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III Corps

III Corps was responsible for the densely populated, fertile military region between Saigon and the Highlands. This region includes ten provinces: Binh Duong, Binh Hyua, Binh Long, Binh Tuy, Hau Nghia, Long An, Long Kahnh, Phuoc Long, Phuac Tuy Tay Ninh. As of 1969 Lieutenant General Do Cao Tri's III CTZ surrounding Saigon included the Fifth Division at Phu Loi, the 18th Division at Xuan Loc and the 25th Division at Duc Hoa.

ng Nam B? (literally "South-eastern region") is a region in modern Vietnam. This region includes one municipality, Ho Chi Minh City; and seven provinces: Dong Nai, Binh Duong, Ba Ria-Vung Tau Province, Binh Phuoc, Tay Ninh, Binh Thuan Province, and Ninh Thuan Province. This region is the most economically developed region in Vietnam. In 2006, this region contributed 148,000 billion VND (equal to $9.25 billion) out of 251,000 billion VND to the state budget. This region is also the highest urbanized in the country with more than 50% people living in urban area (while the same figure for Vietnam is just 25%).

During the Vietnam War, the III Corps tactical zone (III CTZ) was an Army of the Republic of Viet Nam organization with geographic responsibility for Saigon and 11 surrounding provinces. It had had various earlier names, such as Saigon Military District. The are contained 38 percent of the population and 90 percent of the industry. III CTZ headquarters was at Bien Hoa, a suburb northeast of Saigon. U.S. II Field Force Vietnam (II FFV), its counterpart organization, was based at Long Binh.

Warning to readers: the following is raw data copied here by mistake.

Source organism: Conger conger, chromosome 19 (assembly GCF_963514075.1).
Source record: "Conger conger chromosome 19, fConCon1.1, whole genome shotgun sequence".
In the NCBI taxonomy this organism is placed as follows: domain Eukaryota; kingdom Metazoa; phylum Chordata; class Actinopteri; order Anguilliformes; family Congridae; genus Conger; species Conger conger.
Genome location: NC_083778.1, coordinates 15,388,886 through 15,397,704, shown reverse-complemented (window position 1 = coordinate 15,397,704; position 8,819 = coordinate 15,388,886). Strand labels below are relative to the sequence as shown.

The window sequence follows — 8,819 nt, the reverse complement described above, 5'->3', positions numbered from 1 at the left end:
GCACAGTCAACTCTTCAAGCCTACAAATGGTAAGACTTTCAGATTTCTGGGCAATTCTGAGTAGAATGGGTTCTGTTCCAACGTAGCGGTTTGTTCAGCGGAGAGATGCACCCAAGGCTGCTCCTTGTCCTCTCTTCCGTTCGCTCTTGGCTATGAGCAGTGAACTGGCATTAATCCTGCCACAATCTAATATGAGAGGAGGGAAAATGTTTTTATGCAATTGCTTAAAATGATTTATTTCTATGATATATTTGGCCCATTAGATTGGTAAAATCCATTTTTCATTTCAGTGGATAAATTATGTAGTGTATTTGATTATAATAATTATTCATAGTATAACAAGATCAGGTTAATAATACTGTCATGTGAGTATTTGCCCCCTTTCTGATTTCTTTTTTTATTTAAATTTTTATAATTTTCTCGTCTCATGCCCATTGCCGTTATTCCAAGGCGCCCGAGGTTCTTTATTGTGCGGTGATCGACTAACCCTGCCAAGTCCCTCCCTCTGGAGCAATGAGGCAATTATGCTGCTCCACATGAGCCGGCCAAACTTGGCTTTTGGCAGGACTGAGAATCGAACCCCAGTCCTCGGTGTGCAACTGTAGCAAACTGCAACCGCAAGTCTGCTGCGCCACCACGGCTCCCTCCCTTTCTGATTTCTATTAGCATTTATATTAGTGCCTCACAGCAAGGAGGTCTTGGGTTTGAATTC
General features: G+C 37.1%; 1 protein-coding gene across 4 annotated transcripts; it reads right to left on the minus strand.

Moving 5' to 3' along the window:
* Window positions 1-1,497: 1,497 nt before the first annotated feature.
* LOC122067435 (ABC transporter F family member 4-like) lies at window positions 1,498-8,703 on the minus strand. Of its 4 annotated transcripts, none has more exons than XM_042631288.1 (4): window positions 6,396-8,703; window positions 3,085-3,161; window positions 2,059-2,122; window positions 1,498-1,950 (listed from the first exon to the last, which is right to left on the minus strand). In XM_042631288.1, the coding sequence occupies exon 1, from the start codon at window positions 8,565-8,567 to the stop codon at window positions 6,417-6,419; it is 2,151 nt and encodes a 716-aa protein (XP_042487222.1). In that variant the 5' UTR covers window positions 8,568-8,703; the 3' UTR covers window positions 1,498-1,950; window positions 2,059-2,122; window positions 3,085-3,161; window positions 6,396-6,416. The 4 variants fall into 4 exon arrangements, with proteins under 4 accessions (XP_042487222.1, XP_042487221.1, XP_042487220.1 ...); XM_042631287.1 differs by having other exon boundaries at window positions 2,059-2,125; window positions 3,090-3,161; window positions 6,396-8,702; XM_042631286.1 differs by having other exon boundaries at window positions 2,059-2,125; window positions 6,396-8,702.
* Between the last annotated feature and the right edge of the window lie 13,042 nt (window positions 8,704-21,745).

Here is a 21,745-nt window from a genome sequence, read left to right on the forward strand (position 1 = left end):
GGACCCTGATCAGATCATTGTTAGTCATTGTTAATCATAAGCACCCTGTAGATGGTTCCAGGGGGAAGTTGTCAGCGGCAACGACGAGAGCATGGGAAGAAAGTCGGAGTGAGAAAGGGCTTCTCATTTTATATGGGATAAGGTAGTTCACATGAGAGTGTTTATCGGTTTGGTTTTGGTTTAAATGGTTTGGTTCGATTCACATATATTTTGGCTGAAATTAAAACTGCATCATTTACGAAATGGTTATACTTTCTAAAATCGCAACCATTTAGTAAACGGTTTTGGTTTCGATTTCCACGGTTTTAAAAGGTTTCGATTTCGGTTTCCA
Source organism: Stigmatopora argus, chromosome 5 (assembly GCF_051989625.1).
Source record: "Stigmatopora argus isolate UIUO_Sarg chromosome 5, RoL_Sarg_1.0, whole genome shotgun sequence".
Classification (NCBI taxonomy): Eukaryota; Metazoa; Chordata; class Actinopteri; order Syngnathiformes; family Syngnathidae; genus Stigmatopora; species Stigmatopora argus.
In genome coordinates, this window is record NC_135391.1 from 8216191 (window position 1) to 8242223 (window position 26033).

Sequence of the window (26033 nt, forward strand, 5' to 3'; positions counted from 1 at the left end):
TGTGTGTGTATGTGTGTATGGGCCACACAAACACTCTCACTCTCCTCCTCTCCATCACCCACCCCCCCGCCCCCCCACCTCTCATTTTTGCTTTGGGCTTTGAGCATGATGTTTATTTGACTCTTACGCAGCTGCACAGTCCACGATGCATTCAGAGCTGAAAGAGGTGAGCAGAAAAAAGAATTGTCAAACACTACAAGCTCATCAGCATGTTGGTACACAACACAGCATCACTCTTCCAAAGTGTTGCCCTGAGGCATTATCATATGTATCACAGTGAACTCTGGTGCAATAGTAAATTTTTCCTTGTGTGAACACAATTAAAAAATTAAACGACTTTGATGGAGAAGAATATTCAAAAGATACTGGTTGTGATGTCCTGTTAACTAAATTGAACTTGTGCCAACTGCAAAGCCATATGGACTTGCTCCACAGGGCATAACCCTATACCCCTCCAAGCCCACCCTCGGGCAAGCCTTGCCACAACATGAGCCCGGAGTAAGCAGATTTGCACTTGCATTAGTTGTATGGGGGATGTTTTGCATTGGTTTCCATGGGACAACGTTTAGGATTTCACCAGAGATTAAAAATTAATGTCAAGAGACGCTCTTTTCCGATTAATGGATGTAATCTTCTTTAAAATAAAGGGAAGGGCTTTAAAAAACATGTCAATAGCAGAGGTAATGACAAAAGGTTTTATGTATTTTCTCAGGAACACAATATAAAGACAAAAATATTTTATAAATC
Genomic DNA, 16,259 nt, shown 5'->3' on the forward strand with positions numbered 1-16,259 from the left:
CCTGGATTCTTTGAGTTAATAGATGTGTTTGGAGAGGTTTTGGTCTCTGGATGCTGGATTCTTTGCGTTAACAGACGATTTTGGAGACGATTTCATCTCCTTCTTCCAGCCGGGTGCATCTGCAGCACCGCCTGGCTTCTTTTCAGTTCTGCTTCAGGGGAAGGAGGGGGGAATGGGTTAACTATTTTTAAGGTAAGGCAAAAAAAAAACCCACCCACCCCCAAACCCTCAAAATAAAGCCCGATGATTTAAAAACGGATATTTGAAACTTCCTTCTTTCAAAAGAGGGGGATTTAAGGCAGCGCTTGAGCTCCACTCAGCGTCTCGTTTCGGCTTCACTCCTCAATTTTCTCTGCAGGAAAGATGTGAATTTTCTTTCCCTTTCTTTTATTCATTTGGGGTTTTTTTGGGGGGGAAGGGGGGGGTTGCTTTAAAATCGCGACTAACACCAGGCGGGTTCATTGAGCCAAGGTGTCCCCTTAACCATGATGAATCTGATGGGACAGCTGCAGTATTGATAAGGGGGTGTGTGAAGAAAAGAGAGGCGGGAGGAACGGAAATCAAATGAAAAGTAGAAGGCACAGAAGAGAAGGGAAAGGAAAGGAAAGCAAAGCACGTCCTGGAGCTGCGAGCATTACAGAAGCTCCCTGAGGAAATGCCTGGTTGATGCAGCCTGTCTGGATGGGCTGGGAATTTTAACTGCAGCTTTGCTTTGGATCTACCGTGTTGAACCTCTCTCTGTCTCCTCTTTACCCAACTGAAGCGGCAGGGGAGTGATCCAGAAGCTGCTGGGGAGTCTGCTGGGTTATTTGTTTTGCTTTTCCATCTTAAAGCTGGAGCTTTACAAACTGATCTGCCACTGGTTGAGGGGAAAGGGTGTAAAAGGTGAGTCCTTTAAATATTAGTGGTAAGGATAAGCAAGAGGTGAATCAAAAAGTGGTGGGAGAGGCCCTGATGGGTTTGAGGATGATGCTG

III Corps was the third allied combat tactical zone in South Vietnam. During the 1960s and early 1970s, the country was divided into four major administrative and military regions, and III Corps extended from the northern Mekong Delta to the southern Central Highlands. It was also known as Military Region 3 (MR 3). III Corps had its headquarters in Saigon, and consisted of the following provinces: Tay Ninh, Binh Long, Phuoc Long, Phuoc Tuy, Long An, Binh Duong, Long Khanh, Binh Tuy, Gia Dinh, Hau Nghia, and Bien Hoa. The 18th and 25th Divisions of ARVN (Army of the Republic of Vietnam) played prominent roles in the military defense of III Corps, as did the 2nd Armored Cavalry and the 81st Airborne Rangers.